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  • Impacts of Anatomical Variations of Galenic Venous System on Surgical Management for Pineal Region Lesions

    Final Number:
    1468

    Authors:
    Dongxia Feng M.D.; JD Day

    Study Design:
    Other

    Subject Category:

    Meeting: Congress of Neurological Surgeons 2011 Annual Meeting

    Introduction: To investigate the anatomical variations of the galenic venous system using three-dimensional computed tomography venography (3D-CTV) and to evaluate their impact on surgical management of pineal region lesions.

    Methods: The galenic vein (GV), internal cerebral vein (ICV), basal vein (BV), internal occipital vein (IOV) and precentral cerebellar vein (PCV) of 60 adult brains were measured on 3D-CTV images, and the angle between the straight sinus and GV, the shape between the bilateral ICVs, and the variations of the BV, IOV and PCV were analyzed.

    Results: The mean diameter of the GV was 4.7 ± 1.5mm with a mean length of 10.30 ± 4.2mm; the mean diameter of ICV was 2.56 ± 0.37mm with a mean length of 35.1 ± 2.9mm; the mean diameter of BV was 2.20 ± 0.2mm with a mean length of 35.3 ± 6.5mm; the mean diameter of IOV was 1.64 ± 0.5mm with a mean length of 12.3 ± 5.5mm; the mean diameter of PCV was 1.40 ± 0.3mm with a mean length of 5.8 ± 2.5mm. The angles between the straight sinus and the GV included acute angle (95%) and obtuse angle (5%), with an average angle of 75.20 ± 10.5º. The shapes between the two ICVs were subgrouped into three types: rhombus shape (60%), hairpin shape (35%) and parallel shape (5%). The BV flowed into either the GV (80%) or the ICV (20%). The IOV flowed into either the GV (80%), the ICV (10%) or the BV (10%). Some of the BVs, IOVs and PCVs were enlarged in diameter.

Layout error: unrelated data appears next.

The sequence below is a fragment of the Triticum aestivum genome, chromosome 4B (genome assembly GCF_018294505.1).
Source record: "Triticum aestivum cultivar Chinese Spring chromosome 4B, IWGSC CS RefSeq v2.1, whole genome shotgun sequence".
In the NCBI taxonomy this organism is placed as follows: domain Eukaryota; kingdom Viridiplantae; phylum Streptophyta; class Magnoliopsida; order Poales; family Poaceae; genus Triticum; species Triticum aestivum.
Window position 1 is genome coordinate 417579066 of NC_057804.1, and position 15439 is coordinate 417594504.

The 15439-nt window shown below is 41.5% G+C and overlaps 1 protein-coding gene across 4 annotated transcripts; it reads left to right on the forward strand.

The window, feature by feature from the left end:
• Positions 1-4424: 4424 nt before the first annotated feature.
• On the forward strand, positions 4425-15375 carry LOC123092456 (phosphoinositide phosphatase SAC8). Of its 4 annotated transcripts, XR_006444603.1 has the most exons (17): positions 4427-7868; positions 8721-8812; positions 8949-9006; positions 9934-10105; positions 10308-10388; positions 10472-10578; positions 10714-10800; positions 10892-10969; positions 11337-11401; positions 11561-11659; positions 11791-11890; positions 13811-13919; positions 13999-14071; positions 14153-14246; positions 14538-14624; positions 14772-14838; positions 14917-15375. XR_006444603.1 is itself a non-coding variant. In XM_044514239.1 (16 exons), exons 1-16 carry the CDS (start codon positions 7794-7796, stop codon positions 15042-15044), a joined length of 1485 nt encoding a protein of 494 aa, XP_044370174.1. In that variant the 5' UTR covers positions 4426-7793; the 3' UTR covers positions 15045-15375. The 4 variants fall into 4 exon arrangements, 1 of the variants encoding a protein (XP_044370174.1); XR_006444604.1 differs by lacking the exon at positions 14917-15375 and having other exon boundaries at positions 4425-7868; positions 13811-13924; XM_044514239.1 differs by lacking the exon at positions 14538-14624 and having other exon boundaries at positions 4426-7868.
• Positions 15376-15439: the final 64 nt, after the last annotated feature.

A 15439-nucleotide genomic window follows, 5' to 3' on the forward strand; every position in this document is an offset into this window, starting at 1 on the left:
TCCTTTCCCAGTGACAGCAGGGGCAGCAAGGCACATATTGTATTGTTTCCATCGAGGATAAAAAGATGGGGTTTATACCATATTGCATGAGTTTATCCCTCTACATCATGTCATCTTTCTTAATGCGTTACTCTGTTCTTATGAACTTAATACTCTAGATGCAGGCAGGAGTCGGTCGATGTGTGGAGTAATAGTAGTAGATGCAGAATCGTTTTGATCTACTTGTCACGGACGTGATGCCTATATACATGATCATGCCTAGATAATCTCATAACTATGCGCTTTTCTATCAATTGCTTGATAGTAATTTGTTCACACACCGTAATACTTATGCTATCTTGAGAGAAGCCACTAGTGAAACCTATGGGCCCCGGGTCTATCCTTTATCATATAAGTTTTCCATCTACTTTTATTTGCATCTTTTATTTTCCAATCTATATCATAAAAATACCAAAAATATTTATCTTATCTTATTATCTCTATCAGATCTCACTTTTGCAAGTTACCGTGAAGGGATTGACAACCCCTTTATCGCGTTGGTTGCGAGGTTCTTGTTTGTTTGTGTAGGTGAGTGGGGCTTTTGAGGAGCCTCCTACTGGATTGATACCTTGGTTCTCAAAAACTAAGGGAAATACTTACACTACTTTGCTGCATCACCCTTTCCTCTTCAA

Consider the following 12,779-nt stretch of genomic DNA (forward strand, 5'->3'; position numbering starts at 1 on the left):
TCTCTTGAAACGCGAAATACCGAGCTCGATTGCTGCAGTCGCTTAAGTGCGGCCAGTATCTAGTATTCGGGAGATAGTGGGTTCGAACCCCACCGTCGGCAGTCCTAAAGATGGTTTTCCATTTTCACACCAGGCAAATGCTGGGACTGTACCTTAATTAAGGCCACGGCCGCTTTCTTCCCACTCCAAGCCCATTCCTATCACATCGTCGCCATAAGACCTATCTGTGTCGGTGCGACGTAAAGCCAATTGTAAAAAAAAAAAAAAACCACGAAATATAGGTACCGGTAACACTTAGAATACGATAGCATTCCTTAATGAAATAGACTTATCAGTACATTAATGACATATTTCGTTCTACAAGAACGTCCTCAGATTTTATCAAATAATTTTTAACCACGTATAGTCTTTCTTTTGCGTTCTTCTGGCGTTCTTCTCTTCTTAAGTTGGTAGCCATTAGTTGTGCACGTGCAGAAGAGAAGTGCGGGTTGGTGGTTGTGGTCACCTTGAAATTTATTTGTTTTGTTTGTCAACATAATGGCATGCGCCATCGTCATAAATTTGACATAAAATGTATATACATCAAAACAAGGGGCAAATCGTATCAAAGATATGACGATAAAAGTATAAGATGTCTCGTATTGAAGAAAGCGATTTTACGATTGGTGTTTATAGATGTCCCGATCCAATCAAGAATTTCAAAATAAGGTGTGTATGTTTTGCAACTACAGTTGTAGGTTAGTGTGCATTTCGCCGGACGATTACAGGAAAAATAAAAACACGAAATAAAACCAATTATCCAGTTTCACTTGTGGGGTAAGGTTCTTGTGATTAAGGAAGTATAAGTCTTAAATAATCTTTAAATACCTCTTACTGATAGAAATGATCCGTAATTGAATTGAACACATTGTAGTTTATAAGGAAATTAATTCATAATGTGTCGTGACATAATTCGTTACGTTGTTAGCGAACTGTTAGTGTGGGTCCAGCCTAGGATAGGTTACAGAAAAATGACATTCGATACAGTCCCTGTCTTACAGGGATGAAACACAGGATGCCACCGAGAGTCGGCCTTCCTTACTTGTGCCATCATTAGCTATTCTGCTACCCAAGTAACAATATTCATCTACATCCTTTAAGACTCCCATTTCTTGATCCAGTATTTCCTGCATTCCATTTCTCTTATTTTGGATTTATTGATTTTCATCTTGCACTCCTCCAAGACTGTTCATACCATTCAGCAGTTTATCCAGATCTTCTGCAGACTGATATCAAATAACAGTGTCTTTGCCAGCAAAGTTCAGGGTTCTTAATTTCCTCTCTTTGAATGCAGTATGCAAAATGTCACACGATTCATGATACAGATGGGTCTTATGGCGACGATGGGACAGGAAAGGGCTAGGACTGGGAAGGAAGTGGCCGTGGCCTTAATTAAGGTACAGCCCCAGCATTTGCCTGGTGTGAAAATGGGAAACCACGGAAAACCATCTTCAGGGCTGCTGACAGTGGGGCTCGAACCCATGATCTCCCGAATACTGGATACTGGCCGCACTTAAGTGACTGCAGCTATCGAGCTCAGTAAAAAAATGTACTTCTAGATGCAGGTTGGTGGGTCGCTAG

Conclusions: Great anatomical variations were found in the galenic venous system. Preoperative understanding on the anatomical variations of the galenic venous system and its position relationship with the lesions based on 3D-CTV is of great significance for selection of surgical approaches for management of pineal region lesions.

    Patient Care: this study provided anatomic basis for surgery in pineal region

    Learning Objectives: n

    References: 1. Bruce JN, Stein BM. Surguical Management of pineal region tumors. Acta Neurochir(Wein)134:130~135,1995 2. Chaynes P. Microsurgical anatomy of the great cerebral vein of Galen and its tributaries. J Neurosurg. 2003 Dec;99(6):1028-38. 3. Chaynes P. Microsurgical anatomy of the venous drainage of the mesencephalodiencephalic junction. Neurosurgery. 2004 Mar;54(3):678-85. 4. Duvernoy HM, Parratte B, Tatu L, Vuillier F. The human pineal gland: relationships with surrounding structures and blood supply. Neurol Res. 2000 Dec;22(8):747-90. 5. Giodarno M, Wiede KH, Stieglitz LH, Columbano L, Samii M, Luedermann WO. Depiction of small veins draining into the vein of Galen using preoperative 3-Dimensional navigation in living patients. Operative Neurosurgery 2009, May64(9):247~253. 6. Kilic T, Ozduman K, Cavdar S, et al. The galenic venous system: Surgical anatomy and its angiographic and magnetic venographic correlations. Eur J Radiol 2005,Nov56(2):212~219. 7. Yamamoto I. Pineal region tumor: surgical anatomy and approach. J Neurooncol,2001,54(3):263~275 . 8. MaoY, Zhou LF. Tumors of the pineal region and the third ventricle. Zhou-LF edited: modern neurosurgery, Shanghai: Shanghai Scientific & Technical Publisher, 2001:510-522.

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